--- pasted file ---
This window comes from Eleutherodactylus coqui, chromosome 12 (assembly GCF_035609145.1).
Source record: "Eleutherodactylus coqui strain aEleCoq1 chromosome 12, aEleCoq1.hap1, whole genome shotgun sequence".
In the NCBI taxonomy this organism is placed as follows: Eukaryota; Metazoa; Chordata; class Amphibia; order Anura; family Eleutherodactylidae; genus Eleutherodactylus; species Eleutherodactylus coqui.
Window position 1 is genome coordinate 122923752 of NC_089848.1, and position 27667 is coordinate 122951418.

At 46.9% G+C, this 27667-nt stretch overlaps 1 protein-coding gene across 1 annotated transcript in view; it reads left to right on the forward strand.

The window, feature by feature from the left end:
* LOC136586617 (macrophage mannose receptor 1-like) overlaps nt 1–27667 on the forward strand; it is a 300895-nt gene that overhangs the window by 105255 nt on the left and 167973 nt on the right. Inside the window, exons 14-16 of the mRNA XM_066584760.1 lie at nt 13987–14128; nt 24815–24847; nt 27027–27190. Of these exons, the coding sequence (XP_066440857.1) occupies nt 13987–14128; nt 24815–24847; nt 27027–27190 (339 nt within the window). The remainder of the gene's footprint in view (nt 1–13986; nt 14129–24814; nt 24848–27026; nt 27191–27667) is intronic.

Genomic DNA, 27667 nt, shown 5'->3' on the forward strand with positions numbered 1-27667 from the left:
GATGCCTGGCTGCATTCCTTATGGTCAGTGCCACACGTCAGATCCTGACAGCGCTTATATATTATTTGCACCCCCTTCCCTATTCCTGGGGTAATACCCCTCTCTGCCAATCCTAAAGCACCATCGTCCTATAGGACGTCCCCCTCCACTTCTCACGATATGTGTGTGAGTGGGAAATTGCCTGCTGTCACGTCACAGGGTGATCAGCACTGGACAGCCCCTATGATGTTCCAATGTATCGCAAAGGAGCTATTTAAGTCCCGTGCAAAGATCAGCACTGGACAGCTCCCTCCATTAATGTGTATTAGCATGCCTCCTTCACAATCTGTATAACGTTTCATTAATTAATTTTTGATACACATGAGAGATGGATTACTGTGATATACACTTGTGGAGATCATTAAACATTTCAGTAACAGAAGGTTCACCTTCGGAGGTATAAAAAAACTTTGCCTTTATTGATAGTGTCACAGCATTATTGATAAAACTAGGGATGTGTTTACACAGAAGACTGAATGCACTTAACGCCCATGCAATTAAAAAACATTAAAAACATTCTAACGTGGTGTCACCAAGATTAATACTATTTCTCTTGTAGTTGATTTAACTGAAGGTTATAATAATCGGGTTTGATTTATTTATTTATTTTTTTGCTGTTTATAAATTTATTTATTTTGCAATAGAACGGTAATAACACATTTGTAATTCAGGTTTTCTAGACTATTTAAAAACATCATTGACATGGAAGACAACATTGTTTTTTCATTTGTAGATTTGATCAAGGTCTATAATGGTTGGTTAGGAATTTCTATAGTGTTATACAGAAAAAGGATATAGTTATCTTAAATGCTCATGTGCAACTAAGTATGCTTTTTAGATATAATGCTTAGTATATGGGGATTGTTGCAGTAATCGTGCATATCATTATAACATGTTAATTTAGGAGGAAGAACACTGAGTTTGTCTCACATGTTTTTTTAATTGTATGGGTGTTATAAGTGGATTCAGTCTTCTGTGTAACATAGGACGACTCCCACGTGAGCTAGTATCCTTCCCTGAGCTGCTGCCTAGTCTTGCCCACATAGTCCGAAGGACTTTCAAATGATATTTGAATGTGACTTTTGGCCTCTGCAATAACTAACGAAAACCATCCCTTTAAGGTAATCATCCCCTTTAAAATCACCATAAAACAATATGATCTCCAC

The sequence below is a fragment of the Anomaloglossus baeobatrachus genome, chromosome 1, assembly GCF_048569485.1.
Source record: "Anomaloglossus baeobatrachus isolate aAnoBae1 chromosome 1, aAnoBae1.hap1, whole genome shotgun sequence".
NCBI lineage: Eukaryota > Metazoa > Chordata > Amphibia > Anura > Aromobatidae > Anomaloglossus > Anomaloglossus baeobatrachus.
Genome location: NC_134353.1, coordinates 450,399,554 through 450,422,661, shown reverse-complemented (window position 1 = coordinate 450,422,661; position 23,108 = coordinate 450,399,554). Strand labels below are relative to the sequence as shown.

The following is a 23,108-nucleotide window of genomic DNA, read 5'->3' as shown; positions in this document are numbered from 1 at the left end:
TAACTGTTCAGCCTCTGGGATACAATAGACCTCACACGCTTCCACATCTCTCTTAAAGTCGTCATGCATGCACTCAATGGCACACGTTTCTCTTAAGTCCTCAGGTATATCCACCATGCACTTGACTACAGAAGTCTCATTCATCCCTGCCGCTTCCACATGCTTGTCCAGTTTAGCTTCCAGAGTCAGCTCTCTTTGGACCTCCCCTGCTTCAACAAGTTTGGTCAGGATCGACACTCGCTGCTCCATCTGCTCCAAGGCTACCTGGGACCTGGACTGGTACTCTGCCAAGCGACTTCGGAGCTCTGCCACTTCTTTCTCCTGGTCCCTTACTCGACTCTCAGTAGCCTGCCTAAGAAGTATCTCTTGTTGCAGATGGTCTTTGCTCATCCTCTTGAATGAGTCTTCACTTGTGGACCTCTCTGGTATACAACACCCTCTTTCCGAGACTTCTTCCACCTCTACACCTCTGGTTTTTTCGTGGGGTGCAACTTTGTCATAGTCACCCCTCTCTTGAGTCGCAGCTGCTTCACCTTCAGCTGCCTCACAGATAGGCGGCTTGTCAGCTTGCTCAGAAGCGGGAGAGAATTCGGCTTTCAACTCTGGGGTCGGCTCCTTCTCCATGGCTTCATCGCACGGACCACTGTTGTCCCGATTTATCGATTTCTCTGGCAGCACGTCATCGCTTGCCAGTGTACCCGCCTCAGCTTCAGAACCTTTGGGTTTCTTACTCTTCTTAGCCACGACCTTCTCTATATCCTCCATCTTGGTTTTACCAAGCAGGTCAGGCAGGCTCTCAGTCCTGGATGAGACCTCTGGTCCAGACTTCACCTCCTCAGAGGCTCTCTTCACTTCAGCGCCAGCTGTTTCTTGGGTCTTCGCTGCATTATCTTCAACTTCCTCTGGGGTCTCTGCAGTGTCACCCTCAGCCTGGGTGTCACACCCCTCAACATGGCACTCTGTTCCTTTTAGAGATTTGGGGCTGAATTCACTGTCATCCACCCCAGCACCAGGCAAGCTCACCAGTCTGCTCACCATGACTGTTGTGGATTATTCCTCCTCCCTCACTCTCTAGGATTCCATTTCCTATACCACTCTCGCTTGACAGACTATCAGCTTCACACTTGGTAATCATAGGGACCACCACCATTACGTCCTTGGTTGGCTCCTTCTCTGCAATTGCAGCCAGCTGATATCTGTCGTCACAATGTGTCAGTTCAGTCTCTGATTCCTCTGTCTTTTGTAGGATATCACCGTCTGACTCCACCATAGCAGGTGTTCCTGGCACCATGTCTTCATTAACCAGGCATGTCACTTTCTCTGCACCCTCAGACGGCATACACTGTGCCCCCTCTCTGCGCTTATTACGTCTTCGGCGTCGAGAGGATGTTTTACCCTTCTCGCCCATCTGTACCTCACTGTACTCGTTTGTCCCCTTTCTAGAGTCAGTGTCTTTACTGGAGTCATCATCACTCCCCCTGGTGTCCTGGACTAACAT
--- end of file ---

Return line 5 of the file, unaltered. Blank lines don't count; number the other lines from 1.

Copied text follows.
At 46.9% G+C, this 27667-nt stretch overlaps 1 protein-coding gene across 1 annotated transcript in view; it reads left to right on the forward strand.